Almost daily I encounter messages saying that conservative Christians should stop "pretending" to be victims of discrimination. I encounter these messages about as often as messages arguing in favor of discriminating against Christians. Why the cognitive dissonance?
A recent debate on evangelical support for Trump between Eric Metaxas and Jim Wallis was mostly characterized by absurd arguments from both sides.
It's refreshing to find secular sources finally concerned about truth, now that Donald Trump is president. But blaming evangelicals, who've been fighting the "truth is relative" concept in America for over 100 years, is misplaced.
President Donald Trump should avoid the mistakes of his predecessor by completely overhauling the healthcare system and doing it in a bipartisan way.
New York Times columnist Nicholas Kristof thinks Christians should pay less attention to doctrine, except when they should.
"Alarmist" has become the newest label given to any conservative Christian who raises concerns about the current trajectory of the culture in general or churches in particular. Like other labels — fundamentalist, theocrat, reconstructionist — the word itself is now used as a slur, and once deployed, the user feels no need to justify the accuracy of their claim.
A Public Religion Research Institute poll led to some headlines claiming that white evangelicals think they're discriminated against more than Muslims. They're not reading the data correctly.
President Donald Trump is receiving much praise for his joint address to Congress due to his many unifying themes, but I worry it portends a continuance of the long standing unity among both parties to ignore our debt crisis.
The following is a transcript of President Donald Trump's address to a joint session of Congress, February 28, 2017.
Some Christian Post readers were upset to find an opinion with which they disagreed on The Christian Post opinion page. In light of this feedback, I, the opinion editor, will clarify what we, the CP editors, seek to accomplish on the opinion page.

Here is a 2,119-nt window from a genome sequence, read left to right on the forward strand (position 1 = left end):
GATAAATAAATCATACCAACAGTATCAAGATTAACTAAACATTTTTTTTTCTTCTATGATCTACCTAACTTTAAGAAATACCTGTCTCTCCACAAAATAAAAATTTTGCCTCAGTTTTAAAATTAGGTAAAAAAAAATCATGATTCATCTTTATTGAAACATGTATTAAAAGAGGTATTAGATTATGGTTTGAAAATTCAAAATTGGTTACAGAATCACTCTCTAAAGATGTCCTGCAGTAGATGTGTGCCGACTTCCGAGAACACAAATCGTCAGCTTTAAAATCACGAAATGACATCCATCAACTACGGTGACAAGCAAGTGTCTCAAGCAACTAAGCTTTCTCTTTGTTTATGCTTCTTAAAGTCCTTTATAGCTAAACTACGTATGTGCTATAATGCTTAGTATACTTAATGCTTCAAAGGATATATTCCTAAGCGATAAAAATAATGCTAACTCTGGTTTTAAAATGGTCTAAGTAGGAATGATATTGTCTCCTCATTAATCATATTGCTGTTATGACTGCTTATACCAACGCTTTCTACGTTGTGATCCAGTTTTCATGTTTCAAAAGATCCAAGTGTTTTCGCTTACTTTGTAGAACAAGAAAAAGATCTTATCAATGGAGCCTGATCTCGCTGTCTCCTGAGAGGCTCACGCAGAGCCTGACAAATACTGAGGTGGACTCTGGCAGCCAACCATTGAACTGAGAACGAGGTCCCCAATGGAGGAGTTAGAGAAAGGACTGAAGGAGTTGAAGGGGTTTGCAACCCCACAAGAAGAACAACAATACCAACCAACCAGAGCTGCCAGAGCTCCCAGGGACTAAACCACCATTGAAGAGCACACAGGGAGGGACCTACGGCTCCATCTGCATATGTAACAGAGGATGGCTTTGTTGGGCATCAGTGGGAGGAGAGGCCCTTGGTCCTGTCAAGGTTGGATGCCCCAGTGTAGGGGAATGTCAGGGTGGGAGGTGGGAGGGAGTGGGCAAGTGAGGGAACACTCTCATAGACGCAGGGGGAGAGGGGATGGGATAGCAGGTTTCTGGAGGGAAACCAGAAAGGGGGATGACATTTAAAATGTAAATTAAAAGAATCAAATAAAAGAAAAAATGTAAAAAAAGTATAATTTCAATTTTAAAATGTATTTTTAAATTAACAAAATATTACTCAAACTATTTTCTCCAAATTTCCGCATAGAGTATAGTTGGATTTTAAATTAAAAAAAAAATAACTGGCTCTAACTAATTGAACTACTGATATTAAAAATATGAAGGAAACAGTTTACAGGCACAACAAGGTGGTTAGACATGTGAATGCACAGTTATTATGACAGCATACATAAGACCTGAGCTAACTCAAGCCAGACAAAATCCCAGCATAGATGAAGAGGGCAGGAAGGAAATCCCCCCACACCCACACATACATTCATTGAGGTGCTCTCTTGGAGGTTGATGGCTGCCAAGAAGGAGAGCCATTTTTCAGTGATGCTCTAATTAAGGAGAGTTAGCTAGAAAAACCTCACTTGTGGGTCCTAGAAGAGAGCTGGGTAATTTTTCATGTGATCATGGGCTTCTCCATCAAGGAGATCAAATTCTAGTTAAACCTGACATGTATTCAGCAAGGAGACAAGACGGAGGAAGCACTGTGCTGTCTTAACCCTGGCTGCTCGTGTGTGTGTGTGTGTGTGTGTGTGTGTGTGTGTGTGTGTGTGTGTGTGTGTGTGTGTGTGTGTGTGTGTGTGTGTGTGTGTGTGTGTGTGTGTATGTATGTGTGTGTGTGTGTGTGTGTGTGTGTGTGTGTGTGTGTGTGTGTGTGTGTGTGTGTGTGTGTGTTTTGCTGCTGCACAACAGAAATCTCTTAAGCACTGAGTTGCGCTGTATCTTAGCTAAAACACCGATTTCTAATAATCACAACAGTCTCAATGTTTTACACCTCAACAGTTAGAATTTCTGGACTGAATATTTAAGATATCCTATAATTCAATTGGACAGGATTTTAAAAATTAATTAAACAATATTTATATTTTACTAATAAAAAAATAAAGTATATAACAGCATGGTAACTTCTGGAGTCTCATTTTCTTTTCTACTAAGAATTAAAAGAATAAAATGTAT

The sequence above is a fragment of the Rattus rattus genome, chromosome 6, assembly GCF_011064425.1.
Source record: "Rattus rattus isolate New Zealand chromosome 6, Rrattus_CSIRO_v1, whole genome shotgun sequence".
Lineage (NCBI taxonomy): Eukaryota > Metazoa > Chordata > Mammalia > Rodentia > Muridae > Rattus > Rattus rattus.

Some hilarious unscripted moments were caught on camera during Friday's Inauguration Day ceremonies.
"Race, religion and politics are on a collision course that will shake up the political parties," I wrote in 2014, but it's even more obvious today. And despite the political upheavals of 2016, leaders of both parties are clueless as ever.
The presidential election was a prominent topic on The Christian Post's opinion page this year. Check out our list of the "Top 10 Most Popular Op-Eds of 2016."
A Canadian talk show episode on the gender pronoun use debate offers some insights into Leftist totalitarianism.
Most of the defenses of the Electoral College point to the "wisdom of the Founders." But these arguments fail to recognize that the Electoral College doesn't do what the Founders designed it to do.
Pastor Robert Jeffress thinks the U.S. Supreme Court can overturn legalized abortion, but cannot overturn same-sex "marriage."
Is there life out there? Dr. Hugh Ross looks at the scientific evidence for another Earth, a planet capable of sustaining sentient life, in his new book, "Improbable Planet: How Earth Became Humanity's Home."
The smug reporting on the imminent demise of the Christian Right was prevalent during President Barack Obama's second term, with most mainstream media missing all the telling signs that suggest the Christian Right was not only alive, but a force to be reckoned with.
Evan McMullin is the only conservative in this race. A Hillary Clinton presidency would be bad for the country. A Donald Trump presidency would be bad for the country and additionally do long-term harm to the cause of conservatism. The best choice for president is to back Evan McMullin and work to build a new conservative movement.
"If you vote for a third party or independent candidate, you're just wasting your vote," is one of the phrases so often repeated it's assumed true. Not only is it false, but assuming it's true weakens our democratic institutions.
Democratic presidential nominee Hillary Clinton positioned herself as a moderate on abortion for much of her career, but now holds the most extreme positions on abortion of any presidential candidate ever.
The editors of The Christian Post recently explained why we, and Evangelicals in general, are split on whether to vote for Trump. Evangelicals shouldn't vote for the Democratic nominee, Hillary Clinton, we argue, but the Trump option is more complicated.
In an exclusive interview with The Christian Post, Pastor Paula White talks about Donald Trump's faith and why she supports him for president. She also responds directly to the many Christians who either don't support Trump or are still unsure of who to vote for this November.
If you enjoy stumping your liberal friends, ask, "are sex chromosomes real?" and watch them squirm.
The culture of college campuses contributes to their sexual assault problems, argued University of Virginia sociologist James Davison Hunter.